Please note that the following document, although believed to be correct at the time of issue, may not represent the current position of the CRA.
Prenez note que ce document, bien qu'exact au moment émis, peut ne pas représenter la position actuelle de l'ARC.
Principal Issues: Effect of recent negligence cases on tax administration.
Position: General comments provided.
2018 CTF Annual Conference
Question 7: Effect of recent negligence cases on tax administration
There have been a few negligence cases that receive disproportionate attention (Leroux, Samaroo, Group Enico, Ludmer). Does CRA want to comment on whether/how these cases have affected tax administration?
In broad terms, these cases, some of which are under appeal and thus will not be directly commented on, have not caused specific changes in tax administration practices. Without commenting directly on the cases in the opening question, close observers can see a spectrum in the underlying fact situations.
That being said:
- There are recent efforts to update the process for informal disclosure of information to a taxpayer during an audit and ongoing efforts to improve internal ATIP processes.
- CRA has (for many years) had a code of conduct for staff, a Taxpayer Bill of Rights and an Office of the Taxpayers’ Ombudsman. These all serve to set out and redress service level and staff conduct expectations for taxpayers and the CRA.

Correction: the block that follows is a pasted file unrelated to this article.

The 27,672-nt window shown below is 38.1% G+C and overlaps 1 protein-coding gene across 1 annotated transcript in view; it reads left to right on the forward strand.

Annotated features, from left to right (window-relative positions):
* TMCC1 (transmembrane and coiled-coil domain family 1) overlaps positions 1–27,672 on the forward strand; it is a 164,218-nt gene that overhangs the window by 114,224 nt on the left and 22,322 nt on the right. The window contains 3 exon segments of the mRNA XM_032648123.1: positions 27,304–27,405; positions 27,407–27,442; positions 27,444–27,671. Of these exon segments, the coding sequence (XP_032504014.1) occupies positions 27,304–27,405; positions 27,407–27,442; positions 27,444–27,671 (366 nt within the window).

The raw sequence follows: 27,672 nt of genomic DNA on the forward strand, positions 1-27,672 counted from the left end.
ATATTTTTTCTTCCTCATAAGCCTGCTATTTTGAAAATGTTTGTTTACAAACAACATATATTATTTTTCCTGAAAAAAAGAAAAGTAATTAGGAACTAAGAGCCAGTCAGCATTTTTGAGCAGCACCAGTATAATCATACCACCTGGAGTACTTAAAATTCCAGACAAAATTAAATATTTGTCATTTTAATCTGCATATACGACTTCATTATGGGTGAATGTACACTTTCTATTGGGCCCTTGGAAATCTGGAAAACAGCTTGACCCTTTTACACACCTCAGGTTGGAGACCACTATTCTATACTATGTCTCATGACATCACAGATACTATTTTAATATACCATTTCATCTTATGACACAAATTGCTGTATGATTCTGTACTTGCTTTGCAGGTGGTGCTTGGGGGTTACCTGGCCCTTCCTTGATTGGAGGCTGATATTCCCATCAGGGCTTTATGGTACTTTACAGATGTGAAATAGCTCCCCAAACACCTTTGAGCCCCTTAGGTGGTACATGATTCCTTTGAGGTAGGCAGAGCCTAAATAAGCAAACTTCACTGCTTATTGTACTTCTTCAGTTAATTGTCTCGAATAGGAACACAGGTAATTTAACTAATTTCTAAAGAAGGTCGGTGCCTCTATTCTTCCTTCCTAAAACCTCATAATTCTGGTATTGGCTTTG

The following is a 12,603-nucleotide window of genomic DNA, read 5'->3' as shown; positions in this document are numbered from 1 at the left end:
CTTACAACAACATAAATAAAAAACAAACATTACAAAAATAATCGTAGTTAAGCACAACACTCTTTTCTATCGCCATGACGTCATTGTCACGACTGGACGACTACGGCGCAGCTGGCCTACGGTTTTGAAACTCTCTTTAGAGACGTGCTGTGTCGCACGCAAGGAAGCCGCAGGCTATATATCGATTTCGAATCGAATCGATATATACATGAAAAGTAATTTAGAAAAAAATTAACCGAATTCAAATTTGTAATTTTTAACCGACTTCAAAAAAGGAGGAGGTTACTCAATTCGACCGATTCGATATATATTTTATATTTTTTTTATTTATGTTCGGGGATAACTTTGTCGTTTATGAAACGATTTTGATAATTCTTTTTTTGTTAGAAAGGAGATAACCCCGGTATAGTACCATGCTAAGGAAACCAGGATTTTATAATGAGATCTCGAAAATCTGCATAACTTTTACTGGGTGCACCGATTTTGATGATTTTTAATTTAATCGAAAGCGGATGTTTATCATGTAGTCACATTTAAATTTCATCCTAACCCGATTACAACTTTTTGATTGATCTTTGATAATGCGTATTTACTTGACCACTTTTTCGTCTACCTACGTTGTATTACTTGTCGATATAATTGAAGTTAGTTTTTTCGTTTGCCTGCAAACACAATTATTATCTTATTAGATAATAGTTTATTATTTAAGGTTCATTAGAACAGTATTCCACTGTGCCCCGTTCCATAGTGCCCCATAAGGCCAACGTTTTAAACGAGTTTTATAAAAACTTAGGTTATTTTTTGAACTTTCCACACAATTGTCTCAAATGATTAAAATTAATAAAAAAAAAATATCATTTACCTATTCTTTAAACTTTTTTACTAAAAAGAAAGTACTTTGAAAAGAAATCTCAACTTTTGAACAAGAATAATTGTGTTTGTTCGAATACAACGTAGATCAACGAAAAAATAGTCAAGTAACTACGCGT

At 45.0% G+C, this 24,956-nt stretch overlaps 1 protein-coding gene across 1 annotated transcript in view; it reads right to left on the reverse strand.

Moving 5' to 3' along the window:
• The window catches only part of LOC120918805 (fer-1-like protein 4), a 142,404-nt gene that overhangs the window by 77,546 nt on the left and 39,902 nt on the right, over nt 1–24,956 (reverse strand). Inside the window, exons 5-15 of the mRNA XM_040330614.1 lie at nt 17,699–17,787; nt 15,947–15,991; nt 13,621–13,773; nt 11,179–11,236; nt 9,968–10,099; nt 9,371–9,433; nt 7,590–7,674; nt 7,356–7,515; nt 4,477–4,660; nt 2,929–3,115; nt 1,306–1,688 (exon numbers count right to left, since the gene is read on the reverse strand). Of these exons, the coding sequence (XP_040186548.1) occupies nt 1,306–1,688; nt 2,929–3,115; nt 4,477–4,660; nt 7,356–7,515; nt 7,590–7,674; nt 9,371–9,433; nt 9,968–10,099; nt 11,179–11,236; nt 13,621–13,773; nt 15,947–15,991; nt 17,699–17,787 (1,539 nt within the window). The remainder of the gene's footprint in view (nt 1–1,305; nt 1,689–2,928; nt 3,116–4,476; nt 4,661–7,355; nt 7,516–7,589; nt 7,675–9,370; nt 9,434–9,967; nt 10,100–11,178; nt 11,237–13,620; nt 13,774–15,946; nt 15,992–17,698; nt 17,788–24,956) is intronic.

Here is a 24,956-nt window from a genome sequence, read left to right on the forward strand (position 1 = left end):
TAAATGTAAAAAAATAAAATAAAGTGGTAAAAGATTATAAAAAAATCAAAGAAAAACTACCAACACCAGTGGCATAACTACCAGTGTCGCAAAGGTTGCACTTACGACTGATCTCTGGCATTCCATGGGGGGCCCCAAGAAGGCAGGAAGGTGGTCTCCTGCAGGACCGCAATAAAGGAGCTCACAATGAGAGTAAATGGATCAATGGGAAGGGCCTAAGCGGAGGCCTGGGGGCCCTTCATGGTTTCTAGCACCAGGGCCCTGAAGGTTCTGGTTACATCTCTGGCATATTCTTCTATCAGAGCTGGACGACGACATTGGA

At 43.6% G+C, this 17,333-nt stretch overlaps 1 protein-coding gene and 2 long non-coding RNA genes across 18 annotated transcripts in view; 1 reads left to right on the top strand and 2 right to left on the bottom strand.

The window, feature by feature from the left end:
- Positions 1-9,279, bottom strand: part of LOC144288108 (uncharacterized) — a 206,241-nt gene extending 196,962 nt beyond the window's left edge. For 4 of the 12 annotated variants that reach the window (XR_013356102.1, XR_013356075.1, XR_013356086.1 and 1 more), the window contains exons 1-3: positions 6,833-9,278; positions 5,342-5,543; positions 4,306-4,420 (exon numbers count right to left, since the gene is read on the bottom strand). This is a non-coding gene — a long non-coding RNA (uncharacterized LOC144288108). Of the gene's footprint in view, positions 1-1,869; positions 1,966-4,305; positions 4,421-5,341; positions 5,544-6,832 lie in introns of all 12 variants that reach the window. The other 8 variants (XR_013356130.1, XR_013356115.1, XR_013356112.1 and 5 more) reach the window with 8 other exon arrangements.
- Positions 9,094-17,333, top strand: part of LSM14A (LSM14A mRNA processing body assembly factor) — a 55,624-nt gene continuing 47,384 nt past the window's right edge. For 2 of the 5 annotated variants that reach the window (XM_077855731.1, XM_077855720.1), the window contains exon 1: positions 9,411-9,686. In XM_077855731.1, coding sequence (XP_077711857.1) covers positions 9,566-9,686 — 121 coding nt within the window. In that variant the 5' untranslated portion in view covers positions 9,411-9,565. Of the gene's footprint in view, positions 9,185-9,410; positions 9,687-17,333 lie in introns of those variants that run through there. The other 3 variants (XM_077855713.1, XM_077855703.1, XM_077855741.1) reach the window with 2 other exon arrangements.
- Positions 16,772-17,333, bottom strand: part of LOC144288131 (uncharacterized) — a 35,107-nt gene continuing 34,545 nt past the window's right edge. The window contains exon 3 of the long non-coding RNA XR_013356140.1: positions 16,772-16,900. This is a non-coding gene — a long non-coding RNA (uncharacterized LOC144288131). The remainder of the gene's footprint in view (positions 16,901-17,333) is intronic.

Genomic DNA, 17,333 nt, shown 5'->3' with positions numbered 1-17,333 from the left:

- Recently, the CRA has announced the appointment of a Chief Service Officer, Mireille Laroche, as part of a renewed focus on service.
- CRA is always looking to improve the policies, procedures and training provided to staff including areas which deal face to face with taxpayers. This includes how best to obtain information from taxpayers in light of identified tax compliance risks, scope of review, industry sector etc.
Taxpayers with significant resources available to them should not expect different results with respect to the technical merits of their case, where their tax situation is similar to that of other taxpayers. Furthermore, where reliance is placed on a published view regarding a plain vanilla domestic tax arrangement, taxpayers should not be surprised that the CRA might take the view that the underlying facts and issues in an offshore structure would be sufficiently distinguishable to result in a challenge to taxpayer’s self-reported assessment of tax.
Accordingly, the CRA is committed to:
- Arriving at reasonable assessing positions that are timely and transparent;
- Communication to taxpayers when adopting positions that deviate from long standing interpretations, especially when there are publicly stated positions;
- Treating taxpayers fairly and respectfully;
- Supporting its employees who may have been singled out for legal action in order to try to thwart the efforts of CRA in administering compliance activities such as an audit or a reassessment.
Most importantly, the CRA’s commitment to fair, and unbiased conduct that is ethical and honest, and to resolve disputes at the earliest possible stage is the best defence to any civil action. While the possibility of legal action against the CRA can’t be ruled out, the CRA will always be committed to serve the public with integrity, professionalism, respect, and cooperation in carrying out its mandate.
Response prepared by:
Matt Covey and Len Lubbers
Abusive Tax Avoidance and Technical Support Division
International and Large Business Directorate
November 27, 2018
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